and then realize they dont have instant and hot water and have to add that storage tank underneath it,,,,
    and then they find out they have to de-ime it every 6 months
    and it goes on and on from there.....


    but on the bright side,
    look at all the extra space you have now
    over a common tank type heater!!! LOL:D:D..


    ...



    ..

    Last edited: Jan 9, 2010
  14. hj

    hj Moderator & Master Plumber Staff Member

    Messages:
    27,037
    Location:
    Cave Creek, Arizona
    relief valves

    Someone must not have read where you should not connect multiple relief valve discharges together, especially if the size is not increased. And what is the deal with the "vent" which is where the water will overflow if either valve discharges.
  15. Hackney plumbing

    Hackney plumbing Homeowner

    Messages:
    1,174
    Location:
    Alabama
    If your talking about the rinnai pic then its not a vent ,its for the condensate line from the tankless vent. 1 temp/pressure relief,1 pressure relief and 1 condensate drain all ito the same 3/4 PVC pipe. Wrong type pipe too. Here the pressure and temp valve would have had to go out seperate.
    The recir loops not insulated also,since we are talking about saving energy.
  16. Scott D. Plumber

    Scott D. Plumber In the Trades

    Messages:
    67
    The little tank is still not the best answer

    Why? Because of the heating elements and the timer. If the timer is "on" and the circ pump is "on" and you are running water around an uninsulated loop for 15minutes at a time, guess what else is "on"? THe elements! at what 1000w? 1500w? Thats like 25 light bulbs.

    Tankless water heaters are not "Instant" water heaters! If you want "instant" you need some kind of recirc unit. THe ACT Metlund is the best thing going right now for residential application in my opinion for any hot water system and for the same reasons. Solve one problem without creating more.

    BTW, if you have to delime every 6 months, you have other problems. you need a softener system. If you had a tank on that same rotten water, it would probably only last a few years, and if it were electric you'd have constant element issues. so nice try. At least you CAN delime a tankless.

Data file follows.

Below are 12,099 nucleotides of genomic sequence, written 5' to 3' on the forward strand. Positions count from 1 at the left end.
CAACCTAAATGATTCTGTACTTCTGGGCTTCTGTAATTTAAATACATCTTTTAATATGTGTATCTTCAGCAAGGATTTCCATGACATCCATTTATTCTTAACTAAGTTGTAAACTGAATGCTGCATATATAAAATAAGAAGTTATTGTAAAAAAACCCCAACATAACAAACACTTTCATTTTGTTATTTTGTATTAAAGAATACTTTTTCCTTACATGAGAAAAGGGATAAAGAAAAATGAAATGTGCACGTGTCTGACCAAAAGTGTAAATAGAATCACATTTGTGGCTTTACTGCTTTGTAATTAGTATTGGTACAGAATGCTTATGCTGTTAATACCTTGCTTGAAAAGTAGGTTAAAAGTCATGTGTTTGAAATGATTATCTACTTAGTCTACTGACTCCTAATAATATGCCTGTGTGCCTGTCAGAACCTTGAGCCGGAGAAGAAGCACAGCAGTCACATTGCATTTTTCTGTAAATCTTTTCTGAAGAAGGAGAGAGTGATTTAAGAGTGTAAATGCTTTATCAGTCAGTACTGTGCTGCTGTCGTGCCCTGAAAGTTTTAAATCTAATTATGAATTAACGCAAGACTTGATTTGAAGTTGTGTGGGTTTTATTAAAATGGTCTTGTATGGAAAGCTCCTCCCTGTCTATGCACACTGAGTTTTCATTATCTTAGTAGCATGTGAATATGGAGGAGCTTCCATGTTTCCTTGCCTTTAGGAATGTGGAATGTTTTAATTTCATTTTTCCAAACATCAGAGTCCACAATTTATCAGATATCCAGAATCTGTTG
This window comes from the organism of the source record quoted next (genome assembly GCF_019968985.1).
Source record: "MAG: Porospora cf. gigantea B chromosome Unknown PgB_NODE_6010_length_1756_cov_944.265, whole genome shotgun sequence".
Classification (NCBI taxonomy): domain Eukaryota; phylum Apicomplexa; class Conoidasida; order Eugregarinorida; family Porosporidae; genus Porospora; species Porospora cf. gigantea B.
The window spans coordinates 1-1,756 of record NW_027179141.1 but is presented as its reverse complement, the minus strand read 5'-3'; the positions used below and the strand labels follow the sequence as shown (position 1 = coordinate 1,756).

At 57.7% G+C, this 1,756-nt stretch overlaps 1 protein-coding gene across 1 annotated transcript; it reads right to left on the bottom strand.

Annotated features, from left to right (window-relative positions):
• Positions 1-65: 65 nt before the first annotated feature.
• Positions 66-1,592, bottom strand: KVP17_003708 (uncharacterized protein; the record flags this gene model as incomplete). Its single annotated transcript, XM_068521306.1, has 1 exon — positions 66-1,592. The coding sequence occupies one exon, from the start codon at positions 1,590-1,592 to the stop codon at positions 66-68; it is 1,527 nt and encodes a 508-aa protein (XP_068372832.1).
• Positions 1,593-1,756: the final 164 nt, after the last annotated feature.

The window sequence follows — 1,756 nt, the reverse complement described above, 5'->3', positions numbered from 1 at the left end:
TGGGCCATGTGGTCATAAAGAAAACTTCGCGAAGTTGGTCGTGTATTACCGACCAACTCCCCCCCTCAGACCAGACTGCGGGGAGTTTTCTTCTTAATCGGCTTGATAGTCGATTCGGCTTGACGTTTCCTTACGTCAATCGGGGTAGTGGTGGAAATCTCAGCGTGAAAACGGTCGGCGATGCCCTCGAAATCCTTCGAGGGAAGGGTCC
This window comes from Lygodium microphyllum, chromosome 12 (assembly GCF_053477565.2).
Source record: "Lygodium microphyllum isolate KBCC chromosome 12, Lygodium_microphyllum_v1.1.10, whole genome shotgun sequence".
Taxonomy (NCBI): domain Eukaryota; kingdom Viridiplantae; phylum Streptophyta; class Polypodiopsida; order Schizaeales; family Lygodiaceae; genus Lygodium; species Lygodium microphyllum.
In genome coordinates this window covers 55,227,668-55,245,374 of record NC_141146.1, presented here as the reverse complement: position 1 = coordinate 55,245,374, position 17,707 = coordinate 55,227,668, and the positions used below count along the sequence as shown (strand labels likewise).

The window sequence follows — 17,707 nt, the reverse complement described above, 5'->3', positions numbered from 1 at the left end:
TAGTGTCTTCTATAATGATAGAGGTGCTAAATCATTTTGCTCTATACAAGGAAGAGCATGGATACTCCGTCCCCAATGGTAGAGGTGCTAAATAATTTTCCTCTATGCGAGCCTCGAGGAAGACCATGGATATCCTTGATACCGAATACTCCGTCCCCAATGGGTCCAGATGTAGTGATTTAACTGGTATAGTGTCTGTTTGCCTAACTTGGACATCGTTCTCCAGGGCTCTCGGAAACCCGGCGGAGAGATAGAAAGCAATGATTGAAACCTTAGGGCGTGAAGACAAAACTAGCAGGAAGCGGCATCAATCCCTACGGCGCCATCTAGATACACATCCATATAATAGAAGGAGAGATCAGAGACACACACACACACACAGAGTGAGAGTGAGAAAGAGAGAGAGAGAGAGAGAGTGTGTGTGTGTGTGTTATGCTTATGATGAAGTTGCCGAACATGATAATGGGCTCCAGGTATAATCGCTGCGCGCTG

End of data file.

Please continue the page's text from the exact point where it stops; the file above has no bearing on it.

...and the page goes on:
17. Runs with bison

    Runs with bison Member

    Messages:
    897
    Location:
    Midwest
    Electric resistance heating is never very efficient when you draw the box properly. Sure you can have a well insulated tank with what appears to be very high efficiency, but generation of electricity is much less thermodynamically efficient than simply burning the fuel to create low level heat in the first place.

    The above is why electric resistance water heating costs so much more than natural gas in most places. If you have nuke, wind, or hydro your electric cost will be much lower but for coal and natural gas the thermal efficiency is poor.

    By putting in the electric water heater the operating cost advantages of the tankless have just been lost.
  18. Central Coastal

    Central Coastal New Member

    Messages:
    1
    Location:
    California Central Coast
    Most likely recirc settings

    We replaced a tank unit with a Navien CR-240A about a month ago and was shocked to find our gas usage has now doubled! :eek:

    Turns out the remote controller was not installed AND the unit was set to external recirculation. So, the unit has been recirculating 24/7 all this time. :mad:

    After installing and programming the remote controller the unit only kicks on during usage and recirculating periods (as expected). Should see a huge difference in gas usage... hopefully. ;)
  19. Scott D. Plumber

    Scott D. Plumber In the Trades

    Messages:
    67
    Who installed it?

    My Question is who installed it? Were they trained? Did you DIY it to save money?

    If you paid an installing trained and licensed contractor you should have a chat with them.

    If you did it yourself...that's why you should have hired a trained and licensed contractor.

    Other installation errors can shorten the life of the product as well as cost you money on energy or be hazardous.